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  1. Richard G Bogle2,
  2. Houman Ashrafian3
  1. 2Imperial College London, London, UK
  2. 3Centre for Cardiovascular Medicine, University of Oxford, Oxford, UK

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Our editorial1 was designed to provoke debate and alert cardiologists, many of whom were unaware, of the publication of the British Society for Antimicrobial Chemotherapy guidelines. Despite the comments made by the respondents, we believe that most will agree that endocarditis is a severe disease, that the microbiological epidemiology is not just limited to dental procedures and that there is no robust proof of the efficacy or non-efficacy of antibiotic prophylaxis.

The unwanted effects of antibiotics are often dismissed by protagonists of dental prophylaxis; however, the risk of death from penicillin anaphylaxis is 20 per million.2,3 A recent cost-effectiveness analysis showed that in a cohort of 10 million moderate- or high-risk people, penicillin would prevent 19 cases of endocarditis but cause 181 deaths due to anaphylaxis.4

We agree that clinical experience is important in determining individual patient management; however, it is not a substitute for appropriately obtained evidence from experimental and clinical trials when preparing clinical guidelines. A trained, experienced and impartial person can sift and weigh the evidence and reach a valid conclusion. In this circumstance, clinical experience and knowledge of the severe effects of endocarditis should not be an over-riding influence.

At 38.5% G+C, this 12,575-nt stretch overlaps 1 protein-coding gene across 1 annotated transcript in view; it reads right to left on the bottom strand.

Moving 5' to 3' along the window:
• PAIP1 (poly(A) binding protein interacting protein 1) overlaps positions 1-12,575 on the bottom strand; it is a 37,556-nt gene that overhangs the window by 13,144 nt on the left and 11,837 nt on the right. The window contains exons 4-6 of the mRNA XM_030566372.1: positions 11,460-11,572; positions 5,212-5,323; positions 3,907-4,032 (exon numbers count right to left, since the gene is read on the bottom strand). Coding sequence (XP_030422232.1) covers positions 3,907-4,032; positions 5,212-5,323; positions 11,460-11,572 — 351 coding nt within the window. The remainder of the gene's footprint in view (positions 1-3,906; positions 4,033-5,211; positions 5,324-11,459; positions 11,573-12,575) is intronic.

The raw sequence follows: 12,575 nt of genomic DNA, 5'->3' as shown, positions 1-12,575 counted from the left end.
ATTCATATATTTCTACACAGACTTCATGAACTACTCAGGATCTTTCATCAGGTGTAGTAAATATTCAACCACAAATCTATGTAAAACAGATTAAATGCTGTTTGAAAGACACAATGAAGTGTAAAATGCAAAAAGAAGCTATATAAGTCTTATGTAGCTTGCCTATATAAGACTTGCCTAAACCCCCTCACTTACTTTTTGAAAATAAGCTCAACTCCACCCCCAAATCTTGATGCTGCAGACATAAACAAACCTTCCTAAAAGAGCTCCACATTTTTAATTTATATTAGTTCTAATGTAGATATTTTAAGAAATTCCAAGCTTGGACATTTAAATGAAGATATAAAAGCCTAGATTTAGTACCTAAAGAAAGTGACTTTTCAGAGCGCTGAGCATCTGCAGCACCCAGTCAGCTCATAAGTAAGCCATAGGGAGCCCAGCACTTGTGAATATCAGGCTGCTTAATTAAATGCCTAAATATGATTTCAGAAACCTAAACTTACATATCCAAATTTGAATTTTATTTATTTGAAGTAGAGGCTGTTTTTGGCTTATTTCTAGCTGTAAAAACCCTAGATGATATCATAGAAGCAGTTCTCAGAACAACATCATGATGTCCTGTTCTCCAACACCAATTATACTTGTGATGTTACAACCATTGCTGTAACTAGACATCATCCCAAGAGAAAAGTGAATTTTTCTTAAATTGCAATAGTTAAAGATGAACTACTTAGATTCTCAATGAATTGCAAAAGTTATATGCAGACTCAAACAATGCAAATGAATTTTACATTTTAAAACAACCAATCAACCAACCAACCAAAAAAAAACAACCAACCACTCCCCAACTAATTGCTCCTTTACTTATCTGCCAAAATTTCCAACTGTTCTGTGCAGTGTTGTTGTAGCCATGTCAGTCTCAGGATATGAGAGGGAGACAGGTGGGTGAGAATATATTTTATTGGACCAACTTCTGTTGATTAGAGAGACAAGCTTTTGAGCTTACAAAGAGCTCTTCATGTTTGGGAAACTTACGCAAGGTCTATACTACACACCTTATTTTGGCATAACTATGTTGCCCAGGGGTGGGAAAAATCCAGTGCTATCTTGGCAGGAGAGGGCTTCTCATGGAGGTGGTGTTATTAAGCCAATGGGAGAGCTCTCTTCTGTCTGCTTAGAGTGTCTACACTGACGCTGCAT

One respondent attempts a cost analysis. Comparing a single dose of 3 g amoxicillin (£5.85, $11.39, €8.57)5 with prolonged parenteral antibiotics, complex surgery and high morbidity, he concludes that the prophylactic antibiotics are cheaper. This is simplistic since it ignores vast differences in the numbers treated in the two groups. Moreover, an effectiveness analysis clearly shows that penicillin kills more people than it saves because although anaphylaxis is rare the exposure to penicillin is potentially very large.

In this situation clinical discretion is of paramount importance. We must discuss the benefits and risks of the treatments offered. Simply saying “Take this antibiotic, it will protect you from endocarditis” is not enough. The benefits of prophylaxis are greater in high-risk patients (those with prosthetic valves, previous infective endocarditis, congenital cyanotic heart disease) and relatively small in low-risk groups such as patients with mitral valve prolapse. Unsurprisingly, the Microbiology Specialist Advisory Group working party is not the first to reach these conclusions. The French Recommendations published in 2002 in Heart also recommended maintaining the principle of prophylaxis but limiting it to patients with the highest ratio of individual benefit.6


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